If you're Michael Dell, you contend you're doing shareholders of your company a favor. If you're an investor in Dell (DELL), you may well feel like you're getting low-balled.
Dell's largest outside investor, Memphis-based Southeastern Asset Management, agrees with the latter position, saying it won't support the $13.65-a-share management-led buyout of the computer seller. Dell responded to that announcement by arguing that the plan to take the company private "offers an attractive and immediate premium for stockholders and shifts the risks facing the business to the buyer group." Southeastern doesn't remotely believe that.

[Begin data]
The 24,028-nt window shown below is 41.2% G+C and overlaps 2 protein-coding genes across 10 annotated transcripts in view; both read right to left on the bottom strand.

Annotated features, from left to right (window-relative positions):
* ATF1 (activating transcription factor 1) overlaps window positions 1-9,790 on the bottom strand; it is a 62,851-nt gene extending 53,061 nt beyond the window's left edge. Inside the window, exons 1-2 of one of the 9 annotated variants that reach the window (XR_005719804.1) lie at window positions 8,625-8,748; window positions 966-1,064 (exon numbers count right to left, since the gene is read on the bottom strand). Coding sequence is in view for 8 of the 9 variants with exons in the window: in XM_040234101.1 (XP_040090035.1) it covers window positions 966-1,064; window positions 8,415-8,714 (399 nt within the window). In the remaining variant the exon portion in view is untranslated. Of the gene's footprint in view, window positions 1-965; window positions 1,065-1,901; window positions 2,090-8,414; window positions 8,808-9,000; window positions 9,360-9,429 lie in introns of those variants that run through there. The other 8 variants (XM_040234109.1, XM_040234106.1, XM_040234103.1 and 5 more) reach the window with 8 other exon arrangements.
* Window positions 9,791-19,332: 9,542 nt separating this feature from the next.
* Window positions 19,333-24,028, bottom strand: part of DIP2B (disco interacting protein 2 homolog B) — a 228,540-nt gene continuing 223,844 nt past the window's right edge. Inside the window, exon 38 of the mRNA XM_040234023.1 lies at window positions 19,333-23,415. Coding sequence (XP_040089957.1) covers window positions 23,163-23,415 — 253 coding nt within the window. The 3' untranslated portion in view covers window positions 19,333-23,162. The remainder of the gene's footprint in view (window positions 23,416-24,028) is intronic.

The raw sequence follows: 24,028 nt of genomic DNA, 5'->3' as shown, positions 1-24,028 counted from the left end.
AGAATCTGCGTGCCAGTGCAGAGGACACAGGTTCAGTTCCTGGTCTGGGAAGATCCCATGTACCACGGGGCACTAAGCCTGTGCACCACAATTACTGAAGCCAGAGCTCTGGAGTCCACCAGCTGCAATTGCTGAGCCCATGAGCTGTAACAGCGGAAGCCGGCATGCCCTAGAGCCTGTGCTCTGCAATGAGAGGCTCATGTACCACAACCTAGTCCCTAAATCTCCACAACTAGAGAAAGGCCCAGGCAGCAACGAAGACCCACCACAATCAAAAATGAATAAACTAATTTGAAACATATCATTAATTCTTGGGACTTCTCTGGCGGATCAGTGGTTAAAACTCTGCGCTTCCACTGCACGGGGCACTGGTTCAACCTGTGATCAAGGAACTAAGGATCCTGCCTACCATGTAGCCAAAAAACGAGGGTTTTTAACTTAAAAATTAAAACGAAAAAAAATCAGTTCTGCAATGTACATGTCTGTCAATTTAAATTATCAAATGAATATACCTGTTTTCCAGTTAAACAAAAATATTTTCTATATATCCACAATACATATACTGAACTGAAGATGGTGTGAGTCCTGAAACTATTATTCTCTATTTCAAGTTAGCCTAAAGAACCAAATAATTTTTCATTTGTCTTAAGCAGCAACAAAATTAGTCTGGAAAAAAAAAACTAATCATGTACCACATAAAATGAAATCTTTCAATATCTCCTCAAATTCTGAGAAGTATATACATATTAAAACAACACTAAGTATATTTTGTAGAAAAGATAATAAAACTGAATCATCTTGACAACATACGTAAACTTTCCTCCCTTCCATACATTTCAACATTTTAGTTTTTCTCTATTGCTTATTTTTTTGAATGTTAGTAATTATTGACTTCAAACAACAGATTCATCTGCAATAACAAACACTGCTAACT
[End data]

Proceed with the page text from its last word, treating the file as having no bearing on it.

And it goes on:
It's problem isn't with an acquisition. It's that the firm thinks the takeover price needs to be substantially higher, about $10 a share higher, in fact. By the money manager's calculations, Dell is worth $23.72 a share.
The last time Dell, of Round Rock, Texas, traded there was six years ago, in February 2007. It's not been above $20 since 2008, and in the last 52
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